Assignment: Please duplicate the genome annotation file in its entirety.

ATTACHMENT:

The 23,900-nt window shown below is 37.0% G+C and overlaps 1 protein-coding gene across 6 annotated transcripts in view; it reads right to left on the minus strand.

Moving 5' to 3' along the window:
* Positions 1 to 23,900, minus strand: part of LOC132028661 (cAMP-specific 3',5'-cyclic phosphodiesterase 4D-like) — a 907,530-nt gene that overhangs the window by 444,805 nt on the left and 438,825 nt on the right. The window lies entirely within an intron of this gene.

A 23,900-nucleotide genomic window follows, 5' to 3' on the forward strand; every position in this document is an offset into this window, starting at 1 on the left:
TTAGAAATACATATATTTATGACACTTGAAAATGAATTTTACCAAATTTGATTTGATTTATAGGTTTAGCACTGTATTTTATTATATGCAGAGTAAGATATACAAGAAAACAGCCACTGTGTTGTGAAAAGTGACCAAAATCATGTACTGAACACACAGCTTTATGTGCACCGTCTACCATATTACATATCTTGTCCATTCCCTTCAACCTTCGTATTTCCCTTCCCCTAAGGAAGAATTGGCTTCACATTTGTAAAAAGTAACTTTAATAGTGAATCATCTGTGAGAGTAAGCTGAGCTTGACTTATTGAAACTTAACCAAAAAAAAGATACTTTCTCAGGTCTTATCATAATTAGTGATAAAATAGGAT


The 23,900-nt window shown below is 37.0% G+C and overlaps 1 protein-coding gene across 6 annotated transcripts in view; it reads right to left on the minus strand.

Moving 5' to 3' along the window:
* Positions 1 to 23,900, minus strand: part of LOC132028661 (cAMP-specific 3',5'-cyclic phosphodiesterase 4D-like) — a 907,530-nt gene that overhangs the window by 444,805 nt on the left and 438,825 nt on the right. The window lies entirely within an intron of this gene.

A 23,900-nucleotide genomic window follows, 5' to 3' on the forward strand; every position in this document is an offset into this window, starting at 1 on the left:
TTAGAAATACATATATTTATGACACTTGAAAATGAATTTTACCAAATTTGATTTGATTTATAGGTTTAGCACTGTATTTTATTATATGCAGAGTAAGATATACAAGAAAACAGCCACTGTGTTGTGAAAAGTGACCAAAATCATGTACTGAACACACAGCTTTATGTGCACCGTCTACCATATTACATATCTTGTCCATTCCCTTCAACCTTCGTATTTCCCTTCCCCTAAGGAAGAATTGGCTTCACATTTGTAAAAAGTAACTTTAATAGTGAATCATCTGTGAGAGTAAGCTGAGCTTGACTTATTGAAACTTAACCAAAAAAAAGATACTTTCTCAGGTCTTATCATAATTAGTGATAAAATAGGAT